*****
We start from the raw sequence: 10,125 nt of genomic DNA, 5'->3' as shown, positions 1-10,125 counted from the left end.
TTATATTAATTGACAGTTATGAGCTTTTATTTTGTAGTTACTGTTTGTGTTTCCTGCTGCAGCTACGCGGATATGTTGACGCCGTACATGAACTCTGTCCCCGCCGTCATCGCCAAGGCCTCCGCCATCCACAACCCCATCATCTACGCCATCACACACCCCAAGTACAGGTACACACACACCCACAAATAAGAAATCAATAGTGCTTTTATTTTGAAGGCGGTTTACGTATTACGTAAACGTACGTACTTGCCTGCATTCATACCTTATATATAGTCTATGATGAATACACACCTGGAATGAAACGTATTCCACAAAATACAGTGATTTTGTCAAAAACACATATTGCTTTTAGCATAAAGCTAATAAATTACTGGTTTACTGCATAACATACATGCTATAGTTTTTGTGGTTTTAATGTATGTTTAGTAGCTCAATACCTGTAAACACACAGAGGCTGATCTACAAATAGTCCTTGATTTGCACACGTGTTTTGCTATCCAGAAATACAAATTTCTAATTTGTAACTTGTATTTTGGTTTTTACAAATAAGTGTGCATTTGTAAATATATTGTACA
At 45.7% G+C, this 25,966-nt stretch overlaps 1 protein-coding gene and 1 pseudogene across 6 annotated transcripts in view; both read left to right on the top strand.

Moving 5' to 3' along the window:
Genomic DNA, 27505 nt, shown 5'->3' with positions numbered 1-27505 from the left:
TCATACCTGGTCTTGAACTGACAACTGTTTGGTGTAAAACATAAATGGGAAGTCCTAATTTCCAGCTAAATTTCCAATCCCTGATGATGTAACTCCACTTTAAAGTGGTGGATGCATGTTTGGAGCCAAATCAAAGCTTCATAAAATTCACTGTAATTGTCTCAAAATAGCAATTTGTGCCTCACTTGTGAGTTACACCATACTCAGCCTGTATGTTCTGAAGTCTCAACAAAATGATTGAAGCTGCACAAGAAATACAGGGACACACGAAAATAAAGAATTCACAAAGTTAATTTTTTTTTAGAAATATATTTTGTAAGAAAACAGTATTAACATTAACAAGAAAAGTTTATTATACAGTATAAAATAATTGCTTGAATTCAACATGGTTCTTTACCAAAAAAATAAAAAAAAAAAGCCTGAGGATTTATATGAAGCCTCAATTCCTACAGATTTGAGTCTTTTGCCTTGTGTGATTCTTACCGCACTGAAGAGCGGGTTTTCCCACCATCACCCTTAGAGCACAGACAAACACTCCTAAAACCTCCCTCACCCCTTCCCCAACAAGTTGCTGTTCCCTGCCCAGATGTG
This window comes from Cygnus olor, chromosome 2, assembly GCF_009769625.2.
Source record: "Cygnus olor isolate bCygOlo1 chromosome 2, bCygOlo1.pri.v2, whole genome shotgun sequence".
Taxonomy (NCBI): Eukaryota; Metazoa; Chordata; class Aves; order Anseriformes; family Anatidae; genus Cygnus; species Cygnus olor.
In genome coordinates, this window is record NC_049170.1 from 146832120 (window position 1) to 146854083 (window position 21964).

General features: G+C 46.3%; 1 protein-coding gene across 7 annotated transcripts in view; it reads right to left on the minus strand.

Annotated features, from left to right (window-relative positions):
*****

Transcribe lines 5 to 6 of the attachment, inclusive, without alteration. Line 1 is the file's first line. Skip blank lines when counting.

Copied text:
Genomic DNA, 27505 nt, shown 5'->3' with positions numbered 1-27505 from the left:
TCATACCTGGTCTTGAACTGACAACTGTTTGGTGTAAAACATAAATGGGAAGTCCTAATTTCCAGCTAAATTTCCAATCCCTGATGATGTAACTCCACTTTAAAGTGGTGGATGCATGTTTGGAGCCAAATCAAAGCTTCATAAAATTCACTGTAATTGTCTCAAAATAGCAATTTGTGCCTCACTTGTGAGTTACACCATACTCAGCCTGTATGTTCTGAAGTCTCAACAAAATGATTGAAGCTGCACAAGAAATACAGGGACACACGAAAATAAAGAATTCACAAAGTTAATTTTTTTTTAGAAATATATTTTGTAAGAAAACAGTATTAACATTAACAAGAAAAGTTTATTATACAGTATAAAATAATTGCTTGAATTCAACATGGTTCTTTACCAAAAAAATAAAAAAAAAAAGCCTGAGGATTTATATGAAGCCTCAATTCCTACAGATTTGAGTCTTTTGCCTTGTGTGATTCTTACCGCACTGAAGAGCGGGTTTTCCCACCATCACCCTTAGAGCACAGACAAACACTCCTAAAACCTCCCTCACCCCTTCCCCAACAAGTTGCTGTTCCCTGCCCAGATGTG